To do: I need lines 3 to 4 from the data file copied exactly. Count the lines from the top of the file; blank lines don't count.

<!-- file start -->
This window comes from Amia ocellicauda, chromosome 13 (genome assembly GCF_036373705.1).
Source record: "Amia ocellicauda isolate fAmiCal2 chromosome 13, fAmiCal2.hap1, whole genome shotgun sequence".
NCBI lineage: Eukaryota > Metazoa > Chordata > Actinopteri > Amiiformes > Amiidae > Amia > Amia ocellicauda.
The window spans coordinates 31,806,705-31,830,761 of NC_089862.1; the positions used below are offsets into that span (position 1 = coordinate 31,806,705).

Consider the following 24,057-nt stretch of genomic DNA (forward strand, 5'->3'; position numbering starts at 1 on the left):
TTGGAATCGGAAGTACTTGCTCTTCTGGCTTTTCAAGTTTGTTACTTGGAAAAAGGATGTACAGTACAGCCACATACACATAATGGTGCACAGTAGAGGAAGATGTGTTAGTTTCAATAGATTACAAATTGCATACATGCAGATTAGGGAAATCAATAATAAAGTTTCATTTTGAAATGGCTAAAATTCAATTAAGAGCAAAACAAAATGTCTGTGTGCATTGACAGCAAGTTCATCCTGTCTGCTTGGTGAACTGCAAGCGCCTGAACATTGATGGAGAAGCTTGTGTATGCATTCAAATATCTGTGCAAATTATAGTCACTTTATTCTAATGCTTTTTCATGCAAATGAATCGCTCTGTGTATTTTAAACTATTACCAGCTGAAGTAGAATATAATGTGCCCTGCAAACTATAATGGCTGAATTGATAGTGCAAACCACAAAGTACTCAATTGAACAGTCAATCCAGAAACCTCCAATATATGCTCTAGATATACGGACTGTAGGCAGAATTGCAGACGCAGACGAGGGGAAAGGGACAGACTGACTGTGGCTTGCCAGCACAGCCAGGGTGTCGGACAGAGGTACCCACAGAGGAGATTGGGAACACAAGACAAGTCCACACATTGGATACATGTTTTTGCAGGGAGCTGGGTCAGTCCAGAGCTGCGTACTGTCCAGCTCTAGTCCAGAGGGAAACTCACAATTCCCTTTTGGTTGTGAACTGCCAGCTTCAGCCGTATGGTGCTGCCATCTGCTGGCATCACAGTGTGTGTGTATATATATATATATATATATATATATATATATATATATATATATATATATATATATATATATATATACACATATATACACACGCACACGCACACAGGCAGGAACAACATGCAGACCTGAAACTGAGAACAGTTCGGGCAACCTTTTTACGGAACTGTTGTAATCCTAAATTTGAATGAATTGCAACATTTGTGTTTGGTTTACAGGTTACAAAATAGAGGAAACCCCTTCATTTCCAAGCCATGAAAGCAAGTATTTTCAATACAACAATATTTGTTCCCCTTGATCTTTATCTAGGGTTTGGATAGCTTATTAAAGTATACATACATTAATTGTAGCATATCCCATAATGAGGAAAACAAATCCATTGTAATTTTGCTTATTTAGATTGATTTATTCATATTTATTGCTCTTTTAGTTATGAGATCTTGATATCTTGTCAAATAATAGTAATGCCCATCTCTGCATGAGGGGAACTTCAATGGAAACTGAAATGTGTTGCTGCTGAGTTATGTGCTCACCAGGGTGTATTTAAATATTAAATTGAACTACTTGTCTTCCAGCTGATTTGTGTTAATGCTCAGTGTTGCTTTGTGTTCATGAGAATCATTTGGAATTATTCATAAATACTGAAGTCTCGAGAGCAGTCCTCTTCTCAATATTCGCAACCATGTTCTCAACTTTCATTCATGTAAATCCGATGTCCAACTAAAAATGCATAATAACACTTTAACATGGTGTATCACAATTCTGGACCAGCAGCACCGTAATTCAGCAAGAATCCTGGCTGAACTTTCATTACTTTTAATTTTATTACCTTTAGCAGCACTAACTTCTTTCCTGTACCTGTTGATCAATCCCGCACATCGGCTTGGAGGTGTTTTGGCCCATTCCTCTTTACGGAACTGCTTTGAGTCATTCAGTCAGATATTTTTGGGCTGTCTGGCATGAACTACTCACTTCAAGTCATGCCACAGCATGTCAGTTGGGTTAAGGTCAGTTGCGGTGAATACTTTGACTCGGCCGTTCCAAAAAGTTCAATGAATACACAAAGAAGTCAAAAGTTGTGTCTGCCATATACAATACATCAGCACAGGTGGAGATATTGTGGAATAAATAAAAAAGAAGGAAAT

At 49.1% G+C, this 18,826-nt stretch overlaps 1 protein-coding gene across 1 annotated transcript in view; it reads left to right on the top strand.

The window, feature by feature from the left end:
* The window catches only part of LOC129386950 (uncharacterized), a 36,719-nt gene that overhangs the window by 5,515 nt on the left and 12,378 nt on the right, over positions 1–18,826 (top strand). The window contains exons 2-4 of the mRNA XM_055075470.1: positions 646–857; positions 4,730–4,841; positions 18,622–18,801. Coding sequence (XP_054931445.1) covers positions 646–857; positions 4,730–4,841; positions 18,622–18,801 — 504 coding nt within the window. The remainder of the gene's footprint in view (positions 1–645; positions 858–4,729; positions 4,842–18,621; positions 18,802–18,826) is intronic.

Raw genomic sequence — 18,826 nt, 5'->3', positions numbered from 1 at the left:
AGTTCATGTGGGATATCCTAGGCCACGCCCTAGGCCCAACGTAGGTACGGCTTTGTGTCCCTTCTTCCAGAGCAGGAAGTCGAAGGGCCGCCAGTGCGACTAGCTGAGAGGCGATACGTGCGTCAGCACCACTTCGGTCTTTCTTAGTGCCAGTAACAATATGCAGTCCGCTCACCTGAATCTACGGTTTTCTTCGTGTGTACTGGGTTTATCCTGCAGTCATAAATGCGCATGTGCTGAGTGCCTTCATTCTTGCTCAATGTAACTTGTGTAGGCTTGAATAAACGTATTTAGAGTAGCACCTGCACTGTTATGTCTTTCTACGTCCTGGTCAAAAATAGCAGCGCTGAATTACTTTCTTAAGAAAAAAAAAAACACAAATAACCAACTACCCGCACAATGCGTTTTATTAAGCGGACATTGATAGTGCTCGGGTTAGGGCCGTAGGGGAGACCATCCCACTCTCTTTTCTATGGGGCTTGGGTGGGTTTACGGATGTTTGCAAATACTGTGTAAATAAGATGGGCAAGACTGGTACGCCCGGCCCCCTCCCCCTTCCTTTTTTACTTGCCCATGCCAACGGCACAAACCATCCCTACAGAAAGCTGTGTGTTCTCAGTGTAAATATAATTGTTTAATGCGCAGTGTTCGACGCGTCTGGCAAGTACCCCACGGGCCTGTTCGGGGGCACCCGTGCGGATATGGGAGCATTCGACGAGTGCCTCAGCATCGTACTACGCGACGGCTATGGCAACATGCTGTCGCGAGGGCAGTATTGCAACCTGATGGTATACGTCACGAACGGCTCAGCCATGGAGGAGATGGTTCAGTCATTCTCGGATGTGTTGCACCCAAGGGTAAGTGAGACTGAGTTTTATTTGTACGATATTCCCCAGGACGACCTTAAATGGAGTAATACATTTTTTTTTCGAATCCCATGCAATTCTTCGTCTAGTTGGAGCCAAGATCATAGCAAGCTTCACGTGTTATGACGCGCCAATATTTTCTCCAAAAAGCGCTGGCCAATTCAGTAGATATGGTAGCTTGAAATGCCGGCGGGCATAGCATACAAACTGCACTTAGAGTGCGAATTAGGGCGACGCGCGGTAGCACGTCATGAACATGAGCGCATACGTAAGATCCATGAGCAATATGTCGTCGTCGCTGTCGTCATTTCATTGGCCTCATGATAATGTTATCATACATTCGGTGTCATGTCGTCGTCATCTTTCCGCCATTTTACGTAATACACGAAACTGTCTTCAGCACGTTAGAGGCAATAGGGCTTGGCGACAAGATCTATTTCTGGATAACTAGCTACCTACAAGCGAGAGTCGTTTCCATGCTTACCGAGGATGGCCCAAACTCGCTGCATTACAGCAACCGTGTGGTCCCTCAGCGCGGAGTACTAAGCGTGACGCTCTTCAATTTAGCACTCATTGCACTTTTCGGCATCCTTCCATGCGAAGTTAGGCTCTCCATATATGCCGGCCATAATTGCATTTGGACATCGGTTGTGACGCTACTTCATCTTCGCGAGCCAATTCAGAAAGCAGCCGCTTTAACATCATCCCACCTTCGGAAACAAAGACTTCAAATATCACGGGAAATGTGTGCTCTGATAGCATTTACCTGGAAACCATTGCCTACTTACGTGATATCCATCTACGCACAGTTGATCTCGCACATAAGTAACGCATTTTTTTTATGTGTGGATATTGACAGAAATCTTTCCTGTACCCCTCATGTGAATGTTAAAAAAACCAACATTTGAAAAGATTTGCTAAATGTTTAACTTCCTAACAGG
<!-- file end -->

NCBI lineage: Eukaryota > Metazoa > Chordata > Actinopteri > Amiiformes > Amiidae > Amia > Amia ocellicauda.
The window spans coordinates 31,806,705-31,830,761 of NC_089862.1; the positions used below are offsets into that span (position 1 = coordinate 31,806,705).